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Old 07-18-2013, 09:57 AM   #24
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I was thinking about trying Plasti Dip on my camper.
Plasti Dip Protective Coating Products | Plasti Dip Protective Coating Products | Rubber Dip Coating
It supposedly peels right off if you don't like it and wont damage the surface of what it is painted on. I haven't tried it myself yet but a co-worker coated the wheels and bumpers of his truck with it and it looks good.
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Old 07-18-2013, 10:19 AM   #25
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Quote:
Originally Posted by wncrasher View Post
You could spray the whole front if you wanted. It's supposedly perfectly clear and self-leveling so that it looks perfectly smooth. It should work fine on windows or the rock guards. Plus you could get the benefit of sealing any seams.

I'm considering buying some for the car and trying it out. Since it's so easy to remove, it's no sweat to take it off if I screw it up.
This may be a dumb question, but how can a vertical application be "self-leveling"?
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Old 07-18-2013, 08:24 PM   #26
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you have to tip the trailer up on to it's end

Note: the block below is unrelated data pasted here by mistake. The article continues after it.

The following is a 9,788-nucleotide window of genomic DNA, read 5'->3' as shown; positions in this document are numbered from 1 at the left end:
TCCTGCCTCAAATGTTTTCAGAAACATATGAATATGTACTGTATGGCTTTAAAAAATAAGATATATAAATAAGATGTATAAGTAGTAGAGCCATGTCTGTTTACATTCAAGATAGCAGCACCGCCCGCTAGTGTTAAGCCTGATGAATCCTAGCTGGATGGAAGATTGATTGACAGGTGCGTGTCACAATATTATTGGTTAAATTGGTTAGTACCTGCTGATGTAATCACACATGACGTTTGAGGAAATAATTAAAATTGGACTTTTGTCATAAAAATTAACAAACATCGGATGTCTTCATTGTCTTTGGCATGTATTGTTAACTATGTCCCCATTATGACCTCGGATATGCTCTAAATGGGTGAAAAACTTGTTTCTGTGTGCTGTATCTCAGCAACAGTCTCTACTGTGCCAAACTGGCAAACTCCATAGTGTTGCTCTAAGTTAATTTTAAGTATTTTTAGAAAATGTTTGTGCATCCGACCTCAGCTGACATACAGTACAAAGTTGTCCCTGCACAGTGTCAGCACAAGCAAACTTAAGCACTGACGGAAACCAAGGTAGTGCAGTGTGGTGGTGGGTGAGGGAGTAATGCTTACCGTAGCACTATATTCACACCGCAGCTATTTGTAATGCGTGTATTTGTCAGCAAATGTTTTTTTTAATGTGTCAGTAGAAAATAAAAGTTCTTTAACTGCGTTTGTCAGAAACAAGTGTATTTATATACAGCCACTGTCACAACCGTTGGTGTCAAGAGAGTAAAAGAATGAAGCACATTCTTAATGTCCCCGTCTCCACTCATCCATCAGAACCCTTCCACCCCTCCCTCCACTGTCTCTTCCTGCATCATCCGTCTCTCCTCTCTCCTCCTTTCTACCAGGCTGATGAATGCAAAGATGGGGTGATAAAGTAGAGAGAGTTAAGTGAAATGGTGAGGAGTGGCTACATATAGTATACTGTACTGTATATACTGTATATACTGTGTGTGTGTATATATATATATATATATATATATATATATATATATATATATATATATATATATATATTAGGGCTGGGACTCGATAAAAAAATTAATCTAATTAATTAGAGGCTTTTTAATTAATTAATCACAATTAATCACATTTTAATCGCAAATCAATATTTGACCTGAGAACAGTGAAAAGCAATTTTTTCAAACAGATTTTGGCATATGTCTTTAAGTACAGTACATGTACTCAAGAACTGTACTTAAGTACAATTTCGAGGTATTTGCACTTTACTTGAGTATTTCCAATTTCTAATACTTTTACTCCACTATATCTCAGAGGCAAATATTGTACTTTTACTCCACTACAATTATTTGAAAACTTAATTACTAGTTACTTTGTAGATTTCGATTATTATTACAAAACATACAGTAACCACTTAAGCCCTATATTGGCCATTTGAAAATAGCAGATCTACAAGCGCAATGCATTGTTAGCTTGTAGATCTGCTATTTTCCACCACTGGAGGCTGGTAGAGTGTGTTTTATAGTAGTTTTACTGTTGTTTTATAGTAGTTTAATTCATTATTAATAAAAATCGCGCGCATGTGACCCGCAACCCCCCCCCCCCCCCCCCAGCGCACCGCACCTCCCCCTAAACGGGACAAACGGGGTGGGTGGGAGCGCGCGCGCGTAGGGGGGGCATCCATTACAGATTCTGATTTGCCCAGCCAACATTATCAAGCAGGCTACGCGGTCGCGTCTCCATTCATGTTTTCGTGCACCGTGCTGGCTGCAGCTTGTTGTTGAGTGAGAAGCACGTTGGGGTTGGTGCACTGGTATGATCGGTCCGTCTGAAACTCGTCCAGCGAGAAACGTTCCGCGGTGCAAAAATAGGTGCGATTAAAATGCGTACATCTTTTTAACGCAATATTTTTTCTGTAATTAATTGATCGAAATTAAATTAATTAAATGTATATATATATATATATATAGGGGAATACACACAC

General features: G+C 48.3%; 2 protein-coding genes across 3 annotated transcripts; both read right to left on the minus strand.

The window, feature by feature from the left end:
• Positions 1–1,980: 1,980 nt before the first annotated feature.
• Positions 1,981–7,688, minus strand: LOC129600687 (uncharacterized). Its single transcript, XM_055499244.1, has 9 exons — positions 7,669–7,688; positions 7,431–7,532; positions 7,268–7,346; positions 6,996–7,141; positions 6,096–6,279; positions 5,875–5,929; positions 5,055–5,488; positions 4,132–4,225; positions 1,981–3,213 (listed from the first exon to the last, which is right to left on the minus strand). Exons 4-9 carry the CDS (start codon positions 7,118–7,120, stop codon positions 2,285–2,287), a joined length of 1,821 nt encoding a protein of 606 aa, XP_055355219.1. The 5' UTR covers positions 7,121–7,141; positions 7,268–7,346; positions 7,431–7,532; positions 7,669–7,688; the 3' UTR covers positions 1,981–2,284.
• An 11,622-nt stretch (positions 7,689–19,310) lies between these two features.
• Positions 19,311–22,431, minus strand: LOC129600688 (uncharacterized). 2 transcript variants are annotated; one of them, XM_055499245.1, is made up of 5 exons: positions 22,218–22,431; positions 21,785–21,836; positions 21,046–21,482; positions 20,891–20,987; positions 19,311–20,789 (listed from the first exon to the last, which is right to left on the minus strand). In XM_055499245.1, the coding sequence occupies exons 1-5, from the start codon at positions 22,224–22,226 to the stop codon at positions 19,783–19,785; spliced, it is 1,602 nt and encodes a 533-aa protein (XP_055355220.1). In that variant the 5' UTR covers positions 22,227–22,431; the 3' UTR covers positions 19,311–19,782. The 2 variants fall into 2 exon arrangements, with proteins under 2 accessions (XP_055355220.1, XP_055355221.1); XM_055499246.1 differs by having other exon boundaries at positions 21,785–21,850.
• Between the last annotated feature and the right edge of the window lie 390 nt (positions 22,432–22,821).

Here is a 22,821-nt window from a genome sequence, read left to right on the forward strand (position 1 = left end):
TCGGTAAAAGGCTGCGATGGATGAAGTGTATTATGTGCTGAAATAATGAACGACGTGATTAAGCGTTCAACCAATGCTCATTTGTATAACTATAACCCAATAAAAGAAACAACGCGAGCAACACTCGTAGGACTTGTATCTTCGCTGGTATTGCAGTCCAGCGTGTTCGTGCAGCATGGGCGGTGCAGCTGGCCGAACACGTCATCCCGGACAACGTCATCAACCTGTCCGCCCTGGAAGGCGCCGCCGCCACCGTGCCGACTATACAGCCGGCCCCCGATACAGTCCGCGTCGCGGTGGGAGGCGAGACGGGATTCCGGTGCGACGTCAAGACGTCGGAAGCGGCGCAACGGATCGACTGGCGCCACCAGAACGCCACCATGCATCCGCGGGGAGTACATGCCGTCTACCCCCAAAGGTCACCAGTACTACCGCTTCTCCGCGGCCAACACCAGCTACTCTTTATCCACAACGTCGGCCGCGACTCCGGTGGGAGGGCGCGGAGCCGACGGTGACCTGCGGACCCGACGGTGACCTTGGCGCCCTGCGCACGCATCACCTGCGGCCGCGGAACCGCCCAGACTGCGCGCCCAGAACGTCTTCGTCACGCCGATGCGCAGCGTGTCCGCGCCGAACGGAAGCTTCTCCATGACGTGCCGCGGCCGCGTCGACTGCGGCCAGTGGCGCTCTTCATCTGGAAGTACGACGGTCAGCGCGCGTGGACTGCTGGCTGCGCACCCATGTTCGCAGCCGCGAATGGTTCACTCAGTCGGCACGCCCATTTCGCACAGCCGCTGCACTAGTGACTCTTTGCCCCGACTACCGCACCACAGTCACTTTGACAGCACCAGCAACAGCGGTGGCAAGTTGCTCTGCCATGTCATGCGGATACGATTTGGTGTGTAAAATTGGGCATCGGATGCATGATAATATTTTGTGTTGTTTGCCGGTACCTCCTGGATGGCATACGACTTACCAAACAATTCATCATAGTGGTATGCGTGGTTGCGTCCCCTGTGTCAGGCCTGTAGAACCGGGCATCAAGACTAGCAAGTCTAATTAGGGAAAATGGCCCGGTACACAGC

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Old 07-18-2013, 10:31 PM   #27
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To be more serious. They call the property self levelling thixotropic products. That means, under low shear environments, the liquid has high viscosity, but when it subject to shear, the viscosity of the liquid become less. The material is formulated in such a way that the liquid will become smooth as it dries. That is what they call self leveling.
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Old 08-24-2013, 09:00 PM   #28
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Just finished a 600 mile trip with the Argosy. The rock guards worked perfectly, they never moved around in travel, came off easy, and went on fast. A friend of mine that was camping with us with a 1975 24' twin had the canvass rock guards, and mine went on a little faster then snapping his on. The only down side is you have to put them somewhere when they are not on the trailer. I just leaned them against the sides directly below the window they came off of.